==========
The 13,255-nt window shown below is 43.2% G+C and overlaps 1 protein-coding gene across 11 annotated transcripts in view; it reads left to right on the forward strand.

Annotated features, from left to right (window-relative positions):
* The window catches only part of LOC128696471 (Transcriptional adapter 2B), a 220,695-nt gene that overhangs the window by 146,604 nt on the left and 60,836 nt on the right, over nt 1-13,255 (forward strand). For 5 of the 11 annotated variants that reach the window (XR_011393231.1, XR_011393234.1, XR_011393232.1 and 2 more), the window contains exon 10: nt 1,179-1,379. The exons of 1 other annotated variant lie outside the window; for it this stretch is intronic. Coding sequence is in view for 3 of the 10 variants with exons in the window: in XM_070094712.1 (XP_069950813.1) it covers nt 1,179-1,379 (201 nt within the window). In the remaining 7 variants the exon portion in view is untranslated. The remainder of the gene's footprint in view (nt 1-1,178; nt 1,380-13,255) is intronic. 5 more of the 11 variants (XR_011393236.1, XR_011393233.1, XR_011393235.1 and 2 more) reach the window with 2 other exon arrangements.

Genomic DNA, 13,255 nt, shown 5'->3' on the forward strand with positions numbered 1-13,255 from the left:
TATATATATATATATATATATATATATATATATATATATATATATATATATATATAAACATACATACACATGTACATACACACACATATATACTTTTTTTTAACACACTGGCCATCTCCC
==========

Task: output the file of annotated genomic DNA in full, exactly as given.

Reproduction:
The 13,255-nt window shown below is 43.2% G+C and overlaps 1 protein-coding gene across 11 annotated transcripts in view; it reads left to right on the forward strand.

Annotated features, from left to right (window-relative positions):
* The window catches only part of LOC128696471 (Transcriptional adapter 2B), a 220,695-nt gene that overhangs the window by 146,604 nt on the left and 60,836 nt on the right, over nt 1-13,255 (forward strand). For 5 of the 11 annotated variants that reach the window (XR_011393231.1, XR_011393234.1, XR_011393232.1 and 2 more), the window contains exon 10: nt 1,179-1,379. The exons of 1 other annotated variant lie outside the window; for it this stretch is intronic. Coding sequence is in view for 3 of the 10 variants with exons in the window: in XM_070094712.1 (XP_069950813.1) it covers nt 1,179-1,379 (201 nt within the window). In the remaining 7 variants the exon portion in view is untranslated. The remainder of the gene's footprint in view (nt 1-1,178; nt 1,380-13,255) is intronic. 5 more of the 11 variants (XR_011393236.1, XR_011393233.1, XR_011393235.1 and 2 more) reach the window with 2 other exon arrangements.

Genomic DNA, 13,255 nt, shown 5'->3' on the forward strand with positions numbered 1-13,255 from the left:
TATATATATATATATATATATATATATATATATATATATATATATATATATATATAAACATACATACACATGTACATACACACACATATATACTTTTTTTTAACACACTGGCCATCTCCC